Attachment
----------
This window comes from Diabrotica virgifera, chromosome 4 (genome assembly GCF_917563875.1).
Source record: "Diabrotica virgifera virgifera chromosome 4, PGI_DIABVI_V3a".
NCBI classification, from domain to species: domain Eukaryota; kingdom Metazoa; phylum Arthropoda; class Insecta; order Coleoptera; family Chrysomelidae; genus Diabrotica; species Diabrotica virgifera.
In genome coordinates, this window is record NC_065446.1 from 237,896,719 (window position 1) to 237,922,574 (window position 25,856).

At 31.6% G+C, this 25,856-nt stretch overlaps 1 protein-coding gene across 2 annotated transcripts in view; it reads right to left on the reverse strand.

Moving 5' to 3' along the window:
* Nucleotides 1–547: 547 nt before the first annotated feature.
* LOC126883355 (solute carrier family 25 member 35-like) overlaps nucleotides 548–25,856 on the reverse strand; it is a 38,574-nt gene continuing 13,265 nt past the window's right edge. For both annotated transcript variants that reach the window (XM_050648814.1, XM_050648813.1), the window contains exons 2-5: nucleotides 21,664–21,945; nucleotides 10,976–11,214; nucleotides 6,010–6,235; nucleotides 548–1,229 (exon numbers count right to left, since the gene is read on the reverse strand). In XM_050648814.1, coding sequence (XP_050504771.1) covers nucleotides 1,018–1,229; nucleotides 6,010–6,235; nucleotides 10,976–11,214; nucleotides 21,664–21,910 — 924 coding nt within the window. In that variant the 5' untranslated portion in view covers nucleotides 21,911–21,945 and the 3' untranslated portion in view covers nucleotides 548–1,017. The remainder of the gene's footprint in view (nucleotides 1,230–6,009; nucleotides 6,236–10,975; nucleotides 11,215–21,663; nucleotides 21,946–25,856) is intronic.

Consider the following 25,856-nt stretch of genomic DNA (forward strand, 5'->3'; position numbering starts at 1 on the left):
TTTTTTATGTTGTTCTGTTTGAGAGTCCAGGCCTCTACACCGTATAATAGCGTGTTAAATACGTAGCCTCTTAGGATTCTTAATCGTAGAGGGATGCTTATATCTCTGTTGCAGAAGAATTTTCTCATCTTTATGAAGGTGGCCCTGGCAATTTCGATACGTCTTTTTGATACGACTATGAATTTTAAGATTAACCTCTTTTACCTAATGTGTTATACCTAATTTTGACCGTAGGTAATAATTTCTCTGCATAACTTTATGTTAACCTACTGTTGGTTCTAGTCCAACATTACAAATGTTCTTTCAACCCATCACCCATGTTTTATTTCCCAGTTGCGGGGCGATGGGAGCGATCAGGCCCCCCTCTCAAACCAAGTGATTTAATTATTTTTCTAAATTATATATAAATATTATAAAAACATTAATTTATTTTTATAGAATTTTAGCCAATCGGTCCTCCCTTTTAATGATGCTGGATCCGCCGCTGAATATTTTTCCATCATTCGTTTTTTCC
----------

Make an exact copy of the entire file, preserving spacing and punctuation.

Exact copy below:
This window comes from Diabrotica virgifera, chromosome 4 (genome assembly GCF_917563875.1).
Source record: "Diabrotica virgifera virgifera chromosome 4, PGI_DIABVI_V3a".
NCBI classification, from domain to species: domain Eukaryota; kingdom Metazoa; phylum Arthropoda; class Insecta; order Coleoptera; family Chrysomelidae; genus Diabrotica; species Diabrotica virgifera.
In genome coordinates, this window is record NC_065446.1 from 237,896,719 (window position 1) to 237,922,574 (window position 25,856).

At 31.6% G+C, this 25,856-nt stretch overlaps 1 protein-coding gene across 2 annotated transcripts in view; it reads right to left on the reverse strand.

Moving 5' to 3' along the window:
* Nucleotides 1–547: 547 nt before the first annotated feature.
* LOC126883355 (solute carrier family 25 member 35-like) overlaps nucleotides 548–25,856 on the reverse strand; it is a 38,574-nt gene continuing 13,265 nt past the window's right edge. For both annotated transcript variants that reach the window (XM_050648814.1, XM_050648813.1), the window contains exons 2-5: nucleotides 21,664–21,945; nucleotides 10,976–11,214; nucleotides 6,010–6,235; nucleotides 548–1,229 (exon numbers count right to left, since the gene is read on the reverse strand). In XM_050648814.1, coding sequence (XP_050504771.1) covers nucleotides 1,018–1,229; nucleotides 6,010–6,235; nucleotides 10,976–11,214; nucleotides 21,664–21,910 — 924 coding nt within the window. In that variant the 5' untranslated portion in view covers nucleotides 21,911–21,945 and the 3' untranslated portion in view covers nucleotides 548–1,017. The remainder of the gene's footprint in view (nucleotides 1,230–6,009; nucleotides 6,236–10,975; nucleotides 11,215–21,663; nucleotides 21,946–25,856) is intronic.

Consider the following 25,856-nt stretch of genomic DNA (forward strand, 5'->3'; position numbering starts at 1 on the left):
TTTTTTATGTTGTTCTGTTTGAGAGTCCAGGCCTCTACACCGTATAATAGCGTGTTAAATACGTAGCCTCTTAGGATTCTTAATCGTAGAGGGATGCTTATATCTCTGTTGCAGAAGAATTTTCTCATCTTTATGAAGGTGGCCCTGGCAATTTCGATACGTCTTTTTGATACGACTATGAATTTTAAGATTAACCTCTTTTACCTAATGTGTTATACCTAATTTTGACCGTAGGTAATAATTTCTCTGCATAACTTTATGTTAACCTACTGTTGGTTCTAGTCCAACATTACAAATGTTCTTTCAACCCATCACCCATGTTTTATTTCCCAGTTGCGGGGCGATGGGAGCGATCAGGCCCCCCTCTCAAACCAAGTGATTTAATTATTTTTCTAAATTATATATAAATATTATAAAAACATTAATTTATTTTTATAGAATTTTAGCCAATCGGTCCTCCCTTTTAATGATGCTGGATCCGCCGCTGAATATTTTTCCATCATTCGTTTTTTCC